Alade-Gbami, who worked for the City of New York since 1996, allegedly claimed to be working while he was on vacation in Nigeria and Togo, or when he hadn’t even arrived at work.
Alade-Gbami submitted fraudulent timesheets through the CityTime payroll system. He received payments of approximately $21,000 while traveling outside of New York City.
Additionally, he misused ACS’s contracted car service for commuting purposes and falsified work records.
The charges include grand larceny and offering a false instrument for filing.
Key lessons from this case:
- The significance of maintaining channels for reporting suspicious behavior, such as anonymous tips, and the need for organizations to be proactive in investigating and addressing such allegations.
- Implementing reliable systems that detect discrepancies and ensure accurate record-keeping is crucial for preventing and detecting fraudulent activities.
- Fraudulent actions can result in serious legal consequences, which may include criminal charges, fines, and imprisonment.
- Cooperation and coordination between different agencies can strengthen investigations and enforcement efforts in combating fraud.
3. SEC Charges Silicon Valley Software Company and Executives in Accounting Timesheet Fraud Scheme
The US Securities and Exchange Commission (SEC) has filed charges against a software company based in Silicon Valley and two former executives involved in an accounting fraud scheme.
The investigation revealed that Saba Software’s vice presidents, Patrick Farrell and Sajeev Menon, orchestrated a scheme in which timesheets were falsified to meet quarterly financial targets.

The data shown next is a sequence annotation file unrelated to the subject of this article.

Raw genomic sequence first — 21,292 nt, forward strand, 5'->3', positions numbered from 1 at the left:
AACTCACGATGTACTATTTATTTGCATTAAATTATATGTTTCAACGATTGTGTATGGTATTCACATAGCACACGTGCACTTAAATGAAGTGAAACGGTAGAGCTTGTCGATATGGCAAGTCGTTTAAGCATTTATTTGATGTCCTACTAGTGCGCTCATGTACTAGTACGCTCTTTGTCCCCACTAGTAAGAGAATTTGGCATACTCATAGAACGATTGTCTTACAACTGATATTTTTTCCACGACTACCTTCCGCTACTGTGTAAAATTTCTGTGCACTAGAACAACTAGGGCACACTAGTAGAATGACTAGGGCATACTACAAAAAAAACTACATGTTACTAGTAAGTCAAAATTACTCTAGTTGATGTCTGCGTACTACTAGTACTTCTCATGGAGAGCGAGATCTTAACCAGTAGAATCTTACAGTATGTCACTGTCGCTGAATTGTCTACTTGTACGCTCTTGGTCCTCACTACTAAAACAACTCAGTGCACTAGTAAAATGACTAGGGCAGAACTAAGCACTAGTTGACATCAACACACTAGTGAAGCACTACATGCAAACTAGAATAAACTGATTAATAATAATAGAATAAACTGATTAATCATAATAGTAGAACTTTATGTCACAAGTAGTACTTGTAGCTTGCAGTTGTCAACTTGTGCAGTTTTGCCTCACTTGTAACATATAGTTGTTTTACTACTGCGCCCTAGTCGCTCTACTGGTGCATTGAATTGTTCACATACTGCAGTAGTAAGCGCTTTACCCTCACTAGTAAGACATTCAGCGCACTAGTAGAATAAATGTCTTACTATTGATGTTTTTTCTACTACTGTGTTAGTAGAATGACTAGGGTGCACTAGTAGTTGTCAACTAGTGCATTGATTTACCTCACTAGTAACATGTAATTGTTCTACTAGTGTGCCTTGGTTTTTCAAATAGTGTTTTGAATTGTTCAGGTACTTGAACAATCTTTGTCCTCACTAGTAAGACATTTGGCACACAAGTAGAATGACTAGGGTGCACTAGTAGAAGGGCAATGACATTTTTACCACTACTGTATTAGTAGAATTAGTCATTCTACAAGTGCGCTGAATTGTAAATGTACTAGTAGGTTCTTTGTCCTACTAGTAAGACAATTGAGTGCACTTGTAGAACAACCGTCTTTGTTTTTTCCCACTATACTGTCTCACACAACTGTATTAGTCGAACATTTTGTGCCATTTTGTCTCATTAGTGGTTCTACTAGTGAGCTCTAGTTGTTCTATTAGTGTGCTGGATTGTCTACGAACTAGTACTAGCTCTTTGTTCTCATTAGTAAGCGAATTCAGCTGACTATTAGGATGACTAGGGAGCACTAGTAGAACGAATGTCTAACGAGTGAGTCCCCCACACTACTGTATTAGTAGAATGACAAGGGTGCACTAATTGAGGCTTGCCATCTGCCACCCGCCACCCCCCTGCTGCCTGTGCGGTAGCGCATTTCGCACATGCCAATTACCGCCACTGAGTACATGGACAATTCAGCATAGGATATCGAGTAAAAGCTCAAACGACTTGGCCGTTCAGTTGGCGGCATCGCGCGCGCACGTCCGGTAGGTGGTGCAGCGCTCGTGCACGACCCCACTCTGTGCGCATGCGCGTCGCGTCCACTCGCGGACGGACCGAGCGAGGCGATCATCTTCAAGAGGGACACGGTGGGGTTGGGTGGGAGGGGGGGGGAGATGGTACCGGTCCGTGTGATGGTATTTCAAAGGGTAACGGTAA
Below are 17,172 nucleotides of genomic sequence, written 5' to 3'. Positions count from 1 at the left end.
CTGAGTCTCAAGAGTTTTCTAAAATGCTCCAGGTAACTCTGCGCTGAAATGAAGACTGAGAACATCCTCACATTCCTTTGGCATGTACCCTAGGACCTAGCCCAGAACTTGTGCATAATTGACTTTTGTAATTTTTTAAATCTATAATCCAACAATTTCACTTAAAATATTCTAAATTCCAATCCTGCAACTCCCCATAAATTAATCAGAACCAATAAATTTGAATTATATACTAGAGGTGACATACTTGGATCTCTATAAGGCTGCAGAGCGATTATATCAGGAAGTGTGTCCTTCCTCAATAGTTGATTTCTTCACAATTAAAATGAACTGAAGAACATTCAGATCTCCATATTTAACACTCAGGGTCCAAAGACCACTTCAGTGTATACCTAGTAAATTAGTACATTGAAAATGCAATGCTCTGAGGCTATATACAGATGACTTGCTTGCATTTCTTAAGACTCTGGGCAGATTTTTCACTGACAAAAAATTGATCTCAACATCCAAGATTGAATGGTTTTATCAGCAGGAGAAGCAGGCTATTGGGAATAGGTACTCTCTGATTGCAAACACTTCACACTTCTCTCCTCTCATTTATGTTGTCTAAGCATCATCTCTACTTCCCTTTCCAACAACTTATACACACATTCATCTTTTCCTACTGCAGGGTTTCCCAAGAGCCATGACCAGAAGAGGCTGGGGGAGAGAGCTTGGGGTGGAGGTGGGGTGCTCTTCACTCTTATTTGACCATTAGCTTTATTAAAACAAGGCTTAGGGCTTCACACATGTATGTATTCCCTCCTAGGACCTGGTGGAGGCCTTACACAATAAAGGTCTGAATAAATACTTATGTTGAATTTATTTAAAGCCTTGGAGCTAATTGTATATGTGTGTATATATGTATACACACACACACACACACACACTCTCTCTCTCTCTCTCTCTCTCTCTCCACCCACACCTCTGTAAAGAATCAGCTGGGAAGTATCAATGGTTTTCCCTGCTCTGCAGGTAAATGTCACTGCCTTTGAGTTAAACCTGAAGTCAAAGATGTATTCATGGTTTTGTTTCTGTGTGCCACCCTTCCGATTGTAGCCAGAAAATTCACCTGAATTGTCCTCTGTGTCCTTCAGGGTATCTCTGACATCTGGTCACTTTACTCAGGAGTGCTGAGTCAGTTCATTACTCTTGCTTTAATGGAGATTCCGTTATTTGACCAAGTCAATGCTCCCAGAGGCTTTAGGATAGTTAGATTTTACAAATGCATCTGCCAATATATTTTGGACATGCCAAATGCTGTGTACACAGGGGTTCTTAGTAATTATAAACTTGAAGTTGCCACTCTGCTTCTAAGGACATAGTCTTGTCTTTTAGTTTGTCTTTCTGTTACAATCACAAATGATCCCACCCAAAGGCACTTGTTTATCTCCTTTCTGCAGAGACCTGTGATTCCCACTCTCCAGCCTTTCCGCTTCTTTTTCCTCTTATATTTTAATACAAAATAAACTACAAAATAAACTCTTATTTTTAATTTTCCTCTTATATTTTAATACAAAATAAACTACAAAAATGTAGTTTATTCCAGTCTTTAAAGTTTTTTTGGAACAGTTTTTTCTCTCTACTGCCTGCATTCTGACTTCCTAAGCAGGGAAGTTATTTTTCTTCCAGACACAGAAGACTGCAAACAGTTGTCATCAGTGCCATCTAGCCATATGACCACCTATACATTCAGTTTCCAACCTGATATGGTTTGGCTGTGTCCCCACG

The improper time-reporting practices enabled the company to manipulate revenue and margin figures over a four-year period.
Saba Software agreed to pay $1.75 million to settle the charges, and the executives also settled the case.
The SEC utilized Section 304 of the Sarbanes-Oxley Act (hereafter, SOX), commonly known as the clawback provision, in a separate order to require Saba Software’s CEO, Babak “Bobby” Yazdani, to reimburse the company and its shareholders $2.5 million in bonuses and stock profits, despite not being charged with misconduct.
The investigation was conducted in collaboration with the Manhattan District Attorney’s Office.
Key lessons from this case:
- The great potential financial losses and reputational damage that can arise from fraudulent accounting practices.
- Various provisions serve exist within the law as a deterrent and reinforce the importance of executive responsibility in preventing and detecting financial misconduct.